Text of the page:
It is fitting for Yale University's Lamar Series in Western History to have an entry by Robert M. Utley, who, if not the dean of Western historians, certainly is the dean of historians of American Indians. And this biography of Geronimo instantly becomes THE definitive biography, and is likely to remain so for decades.
Unlike many who write about the American Indians, Utley does not succumb to romanticized hero worship. Within the bounds of what is known or can reasonably be inferred, Utley produces responsible history. Utley's GERONIMO bucks the trend of popular history, in which the famous Indian warriors (for example, Crazy Horse, Sitting Bull, Quanah Parker, and Chief Joseph) are presented as Noble Aborigines, "culturally pure innocent victims of American expansion" who valiantly waged war in a quixotic effort to save their homelands. Often Geronimo was little more than a brigand, a "murderous butcher" even. Utley concludes that Geronimo was "a not very likable man", who "within the constraints of Apache culture * * * was a human being with many strengths and many flaws." The image of him as the greatest of the Indian chiefs who fought "to save his homeland from takeover by the westward-moving white people" is "demonstrably untrue." In Utley's view, Geronimo was not even the greatest of all Apache chiefs - Mangas Coloradas was.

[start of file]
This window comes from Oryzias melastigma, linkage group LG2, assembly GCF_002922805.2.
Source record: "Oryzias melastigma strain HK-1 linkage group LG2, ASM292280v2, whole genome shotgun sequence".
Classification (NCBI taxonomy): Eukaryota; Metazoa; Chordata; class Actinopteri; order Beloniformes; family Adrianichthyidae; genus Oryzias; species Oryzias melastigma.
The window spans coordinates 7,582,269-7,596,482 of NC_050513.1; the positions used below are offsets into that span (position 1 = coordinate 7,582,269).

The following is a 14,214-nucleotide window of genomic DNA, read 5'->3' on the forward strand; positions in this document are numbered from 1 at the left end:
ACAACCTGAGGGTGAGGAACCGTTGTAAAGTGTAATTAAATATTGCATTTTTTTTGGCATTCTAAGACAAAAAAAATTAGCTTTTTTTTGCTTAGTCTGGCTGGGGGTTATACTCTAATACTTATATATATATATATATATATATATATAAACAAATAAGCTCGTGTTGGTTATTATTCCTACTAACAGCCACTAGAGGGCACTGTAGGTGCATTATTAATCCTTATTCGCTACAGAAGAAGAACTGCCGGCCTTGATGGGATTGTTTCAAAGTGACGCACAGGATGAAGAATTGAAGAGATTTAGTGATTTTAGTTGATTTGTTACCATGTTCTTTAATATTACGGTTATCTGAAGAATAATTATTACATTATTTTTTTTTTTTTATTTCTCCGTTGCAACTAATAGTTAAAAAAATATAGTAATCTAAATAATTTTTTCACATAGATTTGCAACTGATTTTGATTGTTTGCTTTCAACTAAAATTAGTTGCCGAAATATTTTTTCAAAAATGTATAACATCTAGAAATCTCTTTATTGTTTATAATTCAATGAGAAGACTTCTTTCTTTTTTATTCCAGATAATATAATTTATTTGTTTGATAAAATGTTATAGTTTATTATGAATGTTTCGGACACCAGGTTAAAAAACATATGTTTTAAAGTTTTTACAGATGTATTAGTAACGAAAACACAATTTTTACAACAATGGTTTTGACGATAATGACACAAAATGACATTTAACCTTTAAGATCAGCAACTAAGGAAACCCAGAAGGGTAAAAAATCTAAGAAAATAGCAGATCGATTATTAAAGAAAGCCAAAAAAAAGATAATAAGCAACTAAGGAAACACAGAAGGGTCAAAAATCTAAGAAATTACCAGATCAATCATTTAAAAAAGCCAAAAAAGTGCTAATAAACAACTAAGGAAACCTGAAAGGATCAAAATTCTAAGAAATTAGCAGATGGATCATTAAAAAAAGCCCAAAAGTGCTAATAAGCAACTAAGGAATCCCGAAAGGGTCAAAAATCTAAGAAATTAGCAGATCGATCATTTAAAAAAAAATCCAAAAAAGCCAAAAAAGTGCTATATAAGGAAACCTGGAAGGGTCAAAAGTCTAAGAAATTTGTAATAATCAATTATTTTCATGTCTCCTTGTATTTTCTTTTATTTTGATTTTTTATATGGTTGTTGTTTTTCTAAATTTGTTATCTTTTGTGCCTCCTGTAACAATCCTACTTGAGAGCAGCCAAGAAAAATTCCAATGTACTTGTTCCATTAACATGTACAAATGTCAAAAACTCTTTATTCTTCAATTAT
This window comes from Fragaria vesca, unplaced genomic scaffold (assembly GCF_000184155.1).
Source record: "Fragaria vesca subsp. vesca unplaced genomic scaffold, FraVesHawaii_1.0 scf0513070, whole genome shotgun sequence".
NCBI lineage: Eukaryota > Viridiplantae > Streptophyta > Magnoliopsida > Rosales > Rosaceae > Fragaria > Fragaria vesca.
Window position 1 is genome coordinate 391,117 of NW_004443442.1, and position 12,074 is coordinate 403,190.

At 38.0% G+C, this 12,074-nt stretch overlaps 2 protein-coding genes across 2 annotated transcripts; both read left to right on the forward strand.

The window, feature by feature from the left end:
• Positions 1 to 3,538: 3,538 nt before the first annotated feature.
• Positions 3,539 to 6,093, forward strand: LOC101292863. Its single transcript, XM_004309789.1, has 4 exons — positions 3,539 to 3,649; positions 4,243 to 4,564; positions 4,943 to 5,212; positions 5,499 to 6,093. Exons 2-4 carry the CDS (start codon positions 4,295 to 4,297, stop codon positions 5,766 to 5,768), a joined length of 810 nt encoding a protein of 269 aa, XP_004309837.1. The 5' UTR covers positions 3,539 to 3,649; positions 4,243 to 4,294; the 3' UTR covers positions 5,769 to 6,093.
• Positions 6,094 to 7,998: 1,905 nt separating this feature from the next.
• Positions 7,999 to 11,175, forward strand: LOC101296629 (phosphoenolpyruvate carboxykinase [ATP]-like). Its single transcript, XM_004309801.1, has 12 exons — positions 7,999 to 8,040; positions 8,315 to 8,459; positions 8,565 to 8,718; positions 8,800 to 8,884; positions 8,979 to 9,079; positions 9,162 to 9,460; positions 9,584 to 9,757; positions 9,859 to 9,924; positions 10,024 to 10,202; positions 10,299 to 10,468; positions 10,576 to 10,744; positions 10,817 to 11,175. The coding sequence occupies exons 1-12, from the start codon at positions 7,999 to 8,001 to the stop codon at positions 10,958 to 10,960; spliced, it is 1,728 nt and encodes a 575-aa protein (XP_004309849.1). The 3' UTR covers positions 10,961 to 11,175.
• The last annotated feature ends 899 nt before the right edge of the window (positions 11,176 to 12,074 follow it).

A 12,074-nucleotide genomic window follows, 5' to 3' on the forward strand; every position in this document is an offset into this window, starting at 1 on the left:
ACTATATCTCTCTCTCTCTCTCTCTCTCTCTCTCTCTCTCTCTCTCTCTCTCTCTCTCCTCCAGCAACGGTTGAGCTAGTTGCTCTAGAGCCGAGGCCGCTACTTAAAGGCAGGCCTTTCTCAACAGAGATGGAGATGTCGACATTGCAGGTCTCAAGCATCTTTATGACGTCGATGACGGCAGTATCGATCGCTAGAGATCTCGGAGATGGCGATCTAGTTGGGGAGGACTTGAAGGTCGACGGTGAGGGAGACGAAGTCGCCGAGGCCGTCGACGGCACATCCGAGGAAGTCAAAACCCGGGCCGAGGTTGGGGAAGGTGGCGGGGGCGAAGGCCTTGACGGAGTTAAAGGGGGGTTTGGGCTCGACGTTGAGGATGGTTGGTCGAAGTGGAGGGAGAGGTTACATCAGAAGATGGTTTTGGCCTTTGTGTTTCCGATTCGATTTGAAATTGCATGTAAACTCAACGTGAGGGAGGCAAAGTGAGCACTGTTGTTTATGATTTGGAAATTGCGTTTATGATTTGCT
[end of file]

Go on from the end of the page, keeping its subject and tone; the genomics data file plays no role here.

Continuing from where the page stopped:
However, the revisionism of GERONIMO, if revisionism it is, does not go so far as to glorify or justify those ever "westward-moving white people". In Utley's book, there are a few honorable emissaries of the European-American forces of civilization, but far too often the conquerors conducted themselves with greed, mendacity, and callous cruelty.
The most interesting part of GERONIMO is the Epilogue, in which Utley summarizes Geronimo's life and discusses the myth of Geronimo and how it came to be. The preceding 262 pages cover the details of Geronimo's life, as well as the broader history and culture of the Apaches. That account is extremely thorough - much too thorough for me as a relatively casual reader. At times the prose takes on literary qualities but for the most part it is only serviceable. GERONIMO is sound history, but it does not make for a particularly enjoyable reading experience.
P.S.: I noticed one inexplicable gaffe. Utley writes that the Mogollon Mountains, in which Geronimo spent much of his life, are "the highest and most rugged range in New Mexico, [rising] above eight thousand feet, with more than five peaks soaring above ten thousand." The Mogollons are indeed rugged, but they are by no means the highest range in New Mexico. In the Sangre de Christos, in the foothills of which I live, there are dozens of peaks higher than ten thousand feet, including the highest mountain in New Mexico, Mt. Wheeler, at 13,163 feet.